• Market Crumbs

RIP Bull Market: 2009-2020

Image via NeONBRAND on Unsplash

It's getting tougher to emphasize how bad the moves in the market over the last few weeks have been with each passing day. The sheer velocity in which markets have gone from all-time highs to plummeting is unprecedented.

Following in the footsteps of the Dow Jones Industrial Average, which ended its 11-year bull market by entering a bear market on Wednesday, the S&P 500 and Nasdaq did so as well yesterday, officially closing the book on the longest bull market in U.S. history.

The three indices fell about 10% each, with the Dow and S&P 500 posting their worst days since the infamous "Black Friday" market crash in 1987. The Dow's 9.9% decline marked the fourth-worst single day percentage loss in the index's history, while the 2,352.60 point loss broke the record for the largest single-day point loss, which was set on Monday.

For the S&P 500, it marked the fastest move from an all-time high to a bear market in history, doing so in just 16 days. Previously, the fastest move was in 1929 during the Great Depression when the S&P 500 went from an all-time high to a bear market in 42 days.

The swift move from all-time highs to where the indices currently stand has left most investors and traders simply speechless. The Dow is now down 28% from its all-time high, while the S&P 500 and Nasdaq are both down 27% from their respective all-time highs.

Following an emergency interest rate cut last week and subsequent boosts to the size of its repo operations on both Monday and Wednesday, the U.S. Federal Reserve once again tried to calm markets yesterday.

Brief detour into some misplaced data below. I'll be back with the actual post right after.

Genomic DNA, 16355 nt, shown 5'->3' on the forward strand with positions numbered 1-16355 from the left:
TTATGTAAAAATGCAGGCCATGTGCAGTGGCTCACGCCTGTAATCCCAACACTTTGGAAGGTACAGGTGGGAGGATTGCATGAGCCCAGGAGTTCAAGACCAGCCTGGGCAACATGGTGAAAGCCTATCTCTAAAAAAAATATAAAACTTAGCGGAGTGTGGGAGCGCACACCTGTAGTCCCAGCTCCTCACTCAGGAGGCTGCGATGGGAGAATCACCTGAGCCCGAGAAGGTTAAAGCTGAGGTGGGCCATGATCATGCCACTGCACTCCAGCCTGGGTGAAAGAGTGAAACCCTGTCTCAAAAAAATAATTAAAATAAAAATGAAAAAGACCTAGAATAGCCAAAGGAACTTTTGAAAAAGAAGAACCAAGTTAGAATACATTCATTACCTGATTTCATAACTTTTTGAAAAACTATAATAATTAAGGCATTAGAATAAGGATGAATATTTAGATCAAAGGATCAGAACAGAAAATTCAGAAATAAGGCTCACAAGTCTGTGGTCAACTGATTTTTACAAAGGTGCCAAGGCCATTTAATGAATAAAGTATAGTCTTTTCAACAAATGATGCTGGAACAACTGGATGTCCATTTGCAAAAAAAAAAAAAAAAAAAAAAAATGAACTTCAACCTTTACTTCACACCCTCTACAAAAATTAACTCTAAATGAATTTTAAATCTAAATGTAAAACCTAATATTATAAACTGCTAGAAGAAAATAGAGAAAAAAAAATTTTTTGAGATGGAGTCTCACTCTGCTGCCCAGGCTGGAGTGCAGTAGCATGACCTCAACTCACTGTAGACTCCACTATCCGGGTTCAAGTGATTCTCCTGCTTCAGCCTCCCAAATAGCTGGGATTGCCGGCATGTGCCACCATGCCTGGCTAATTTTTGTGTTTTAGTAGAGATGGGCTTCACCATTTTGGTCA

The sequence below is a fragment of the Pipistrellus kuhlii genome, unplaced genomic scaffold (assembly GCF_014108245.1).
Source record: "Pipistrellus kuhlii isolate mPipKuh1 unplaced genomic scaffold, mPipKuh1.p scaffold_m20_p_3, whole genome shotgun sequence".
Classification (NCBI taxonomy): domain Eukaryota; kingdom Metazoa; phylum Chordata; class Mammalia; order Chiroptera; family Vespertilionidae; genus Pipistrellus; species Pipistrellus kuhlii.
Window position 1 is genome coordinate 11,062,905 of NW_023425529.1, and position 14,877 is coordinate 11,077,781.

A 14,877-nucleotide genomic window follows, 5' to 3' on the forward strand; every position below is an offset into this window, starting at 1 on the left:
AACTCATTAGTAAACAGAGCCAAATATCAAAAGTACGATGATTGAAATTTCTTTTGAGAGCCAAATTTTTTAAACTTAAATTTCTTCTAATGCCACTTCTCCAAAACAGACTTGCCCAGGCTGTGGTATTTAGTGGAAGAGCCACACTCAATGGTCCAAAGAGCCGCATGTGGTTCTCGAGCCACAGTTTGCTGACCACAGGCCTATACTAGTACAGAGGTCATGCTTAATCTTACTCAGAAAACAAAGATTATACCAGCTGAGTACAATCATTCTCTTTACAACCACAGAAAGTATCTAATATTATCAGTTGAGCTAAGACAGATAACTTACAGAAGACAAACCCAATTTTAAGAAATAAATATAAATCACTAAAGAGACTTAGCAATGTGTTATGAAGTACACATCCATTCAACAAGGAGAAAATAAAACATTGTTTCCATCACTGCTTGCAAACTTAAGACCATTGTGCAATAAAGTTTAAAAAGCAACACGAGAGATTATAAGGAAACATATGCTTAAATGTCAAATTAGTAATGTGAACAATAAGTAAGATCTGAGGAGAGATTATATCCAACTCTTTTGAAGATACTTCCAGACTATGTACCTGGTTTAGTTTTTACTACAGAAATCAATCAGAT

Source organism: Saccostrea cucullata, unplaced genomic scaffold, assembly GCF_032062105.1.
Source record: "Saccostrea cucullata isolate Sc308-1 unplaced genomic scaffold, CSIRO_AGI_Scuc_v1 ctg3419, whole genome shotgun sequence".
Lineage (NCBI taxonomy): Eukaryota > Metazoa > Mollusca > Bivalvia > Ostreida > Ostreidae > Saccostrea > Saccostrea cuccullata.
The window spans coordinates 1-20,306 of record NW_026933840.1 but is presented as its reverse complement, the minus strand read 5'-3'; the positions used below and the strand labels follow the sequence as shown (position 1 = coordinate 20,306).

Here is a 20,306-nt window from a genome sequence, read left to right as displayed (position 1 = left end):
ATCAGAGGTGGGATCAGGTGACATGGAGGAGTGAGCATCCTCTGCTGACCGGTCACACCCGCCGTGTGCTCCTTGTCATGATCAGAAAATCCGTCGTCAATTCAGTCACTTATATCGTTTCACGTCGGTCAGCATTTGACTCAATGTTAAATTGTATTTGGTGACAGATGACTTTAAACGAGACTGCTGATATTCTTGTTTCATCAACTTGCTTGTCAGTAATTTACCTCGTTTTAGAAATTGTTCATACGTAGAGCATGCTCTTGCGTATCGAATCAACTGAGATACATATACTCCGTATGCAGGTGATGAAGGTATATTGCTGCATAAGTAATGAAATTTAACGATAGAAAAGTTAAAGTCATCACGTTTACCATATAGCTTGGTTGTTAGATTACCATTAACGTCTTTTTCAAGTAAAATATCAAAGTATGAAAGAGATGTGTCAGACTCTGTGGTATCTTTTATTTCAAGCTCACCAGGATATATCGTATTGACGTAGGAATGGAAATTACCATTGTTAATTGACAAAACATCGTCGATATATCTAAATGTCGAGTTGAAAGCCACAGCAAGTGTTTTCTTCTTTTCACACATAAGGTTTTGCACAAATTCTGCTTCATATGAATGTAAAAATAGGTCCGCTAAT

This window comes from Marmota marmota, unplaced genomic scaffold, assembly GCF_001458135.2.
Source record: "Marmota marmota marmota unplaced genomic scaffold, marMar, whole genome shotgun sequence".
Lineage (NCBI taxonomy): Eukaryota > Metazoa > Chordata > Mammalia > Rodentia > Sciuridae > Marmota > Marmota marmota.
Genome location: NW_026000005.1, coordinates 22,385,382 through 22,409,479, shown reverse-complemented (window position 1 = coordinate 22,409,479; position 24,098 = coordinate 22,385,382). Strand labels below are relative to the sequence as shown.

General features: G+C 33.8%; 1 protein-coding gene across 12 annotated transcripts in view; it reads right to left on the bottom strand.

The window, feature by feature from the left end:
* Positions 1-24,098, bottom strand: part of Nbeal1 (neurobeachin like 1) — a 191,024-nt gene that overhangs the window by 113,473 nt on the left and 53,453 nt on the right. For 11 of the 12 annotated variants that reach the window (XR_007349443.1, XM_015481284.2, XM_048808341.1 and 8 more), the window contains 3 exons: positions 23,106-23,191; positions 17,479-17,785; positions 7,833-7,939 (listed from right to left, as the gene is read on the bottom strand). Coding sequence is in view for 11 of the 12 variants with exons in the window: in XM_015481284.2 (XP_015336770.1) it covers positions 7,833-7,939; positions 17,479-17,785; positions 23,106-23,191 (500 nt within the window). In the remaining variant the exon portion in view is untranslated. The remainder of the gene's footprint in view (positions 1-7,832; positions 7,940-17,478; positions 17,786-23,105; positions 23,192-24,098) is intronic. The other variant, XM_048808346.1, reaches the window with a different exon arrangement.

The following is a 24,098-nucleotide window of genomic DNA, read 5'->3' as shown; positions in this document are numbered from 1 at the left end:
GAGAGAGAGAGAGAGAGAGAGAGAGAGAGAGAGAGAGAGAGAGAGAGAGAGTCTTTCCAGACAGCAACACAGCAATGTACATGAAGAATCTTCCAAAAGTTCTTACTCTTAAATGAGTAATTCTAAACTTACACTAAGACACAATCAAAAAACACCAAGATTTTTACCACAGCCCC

The latest move from the Fed will see them inject $1.5 trillion into the financial system. The Fed will widen the scope of its $60 billion Treasury purchases to include bills, notes, Treasury Inflation-Protected Securities (TIPS) and other instruments. The purchases began yesterday and will extend through April 13. The Fed also announced it will embark on a $500 billion three-month repo operation and a one-month operation. Finally, the Fed will continue to offer $175 billion in overnight repos and $45 billion in two-week operations.

"These changes are being made to address highly unusual disruptions in Treasury financing markets associated with the coronavirus outbreak," the New York Fed said. Markets initially spiked on the news before giving back all of the gains and subsequently making new lows.

"We are going into a global recession. We are going to see a spread of economic sudden stops," Allianz chief economic advisor Mohammed El-Erian said. "The trouble with economic sudden stops is it’s not easy to restart an economy. You’ve got to get people to reengage. You’ve got to coordinate the restart. The economic damage is going to last."

El-Erian believes financial markets will react more quickly than the real economy, but believes the markets could fall 30% from their highs first. "We are putting so much liquidity into these markets that when the green light flashes, and it will flash at some point, we are going to have such a snap back," El-Erian said. "The financial markets are going to lead the real economy."